Third Eye

Curfew blockade was too punitive

Monday, April 19th, 2021 00:00 |
A police officer confronts a man when implementing the curfew. Photo/File

We are all aware of what happened on Saturday night when police blocked traffic on all major roads in Nairobi, in an attempt to implement curfew rules.

We saw exactly the kind of impact it has had on the people stuck in traffic and the rest of Kenyans.

One thing is clear in all of this: that the government cares little about the people.

With the curfew slated for 8pm alongside other Covid-19 containment measures, and without relief in terms of economic stimulus or closure of offices to reduce traffic, the blockade was ill-timed and cruel.

With economic downtime, the weekend is no longer about relaxation and leisure; it is about work, bringing home bread, especially at a time when people have lost jobs and are looking for ways to survive.

Clearly, it is not strange that we have increased human and vehicular traffic during the weekend.

Even if it was about punishing people who flouted curfew rules, Saturday night’s blockade curtailed essential services from dispensing their mandates.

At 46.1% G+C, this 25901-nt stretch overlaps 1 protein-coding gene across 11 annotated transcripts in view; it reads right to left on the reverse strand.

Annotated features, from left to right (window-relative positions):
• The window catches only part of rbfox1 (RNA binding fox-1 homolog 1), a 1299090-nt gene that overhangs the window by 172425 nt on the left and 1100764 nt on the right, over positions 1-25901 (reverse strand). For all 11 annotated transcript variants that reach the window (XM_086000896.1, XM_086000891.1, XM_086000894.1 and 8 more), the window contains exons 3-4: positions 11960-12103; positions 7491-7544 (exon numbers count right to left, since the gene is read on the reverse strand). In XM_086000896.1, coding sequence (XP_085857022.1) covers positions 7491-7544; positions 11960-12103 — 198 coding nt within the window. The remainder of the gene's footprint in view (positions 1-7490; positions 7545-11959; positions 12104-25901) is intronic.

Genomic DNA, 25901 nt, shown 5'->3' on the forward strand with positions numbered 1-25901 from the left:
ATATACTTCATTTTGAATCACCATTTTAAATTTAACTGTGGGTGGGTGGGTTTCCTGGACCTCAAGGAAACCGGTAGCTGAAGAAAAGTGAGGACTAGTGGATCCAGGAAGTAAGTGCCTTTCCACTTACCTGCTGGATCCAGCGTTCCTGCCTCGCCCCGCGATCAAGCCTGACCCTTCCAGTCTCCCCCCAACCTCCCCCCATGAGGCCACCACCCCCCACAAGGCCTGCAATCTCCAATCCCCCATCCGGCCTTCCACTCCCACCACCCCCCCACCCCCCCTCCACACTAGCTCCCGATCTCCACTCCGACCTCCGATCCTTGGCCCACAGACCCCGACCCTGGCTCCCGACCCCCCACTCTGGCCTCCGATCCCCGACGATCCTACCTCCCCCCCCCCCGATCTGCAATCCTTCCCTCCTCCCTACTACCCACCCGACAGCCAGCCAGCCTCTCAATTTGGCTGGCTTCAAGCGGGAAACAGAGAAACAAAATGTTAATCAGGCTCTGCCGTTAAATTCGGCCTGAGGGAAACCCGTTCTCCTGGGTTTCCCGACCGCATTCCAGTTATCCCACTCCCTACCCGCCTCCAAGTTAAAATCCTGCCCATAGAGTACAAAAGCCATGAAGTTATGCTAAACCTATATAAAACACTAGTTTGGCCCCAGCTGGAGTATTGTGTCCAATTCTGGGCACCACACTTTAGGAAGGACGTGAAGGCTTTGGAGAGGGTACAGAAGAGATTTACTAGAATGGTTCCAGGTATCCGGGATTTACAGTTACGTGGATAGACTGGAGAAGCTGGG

Ambulances, healthcare and food services and others were stuck in the epic jam caused by the police action.

That this came at a time when the government was welcoming foreigners at the Moi International Airport in Mombasa also paints a terrible picture of a country that seems to value non-Kenyans more than its own citizens.

We have seen from the past that use of police to enforce curfew rules has never borne fruits.

Instead people have died or have been maimed and injured in such situations.

It is time that the government goes back to the drawing board. If the situation indicates the 8pm is not working as it is clear at the moment, then things must be revised. 

What exactly are Kenyans going through to fail in observing the curfew? What can the government do to change the situation instead of quickly rushing to punishing Kenyans, and thus causing more harm than good?

While the intention is positive, the implementation leaves a lot to be desired.

It seems we are quick to punish and penalise instead of uncovering the root causes of what is clearly a symptom.

It should also do its part in providing relief to Kenyans suffering the impact of the pandemic and its resultant restrictions. 

Importantly, the government should be reasonable in handling distressed people and situations instead of reveling in cruelty.

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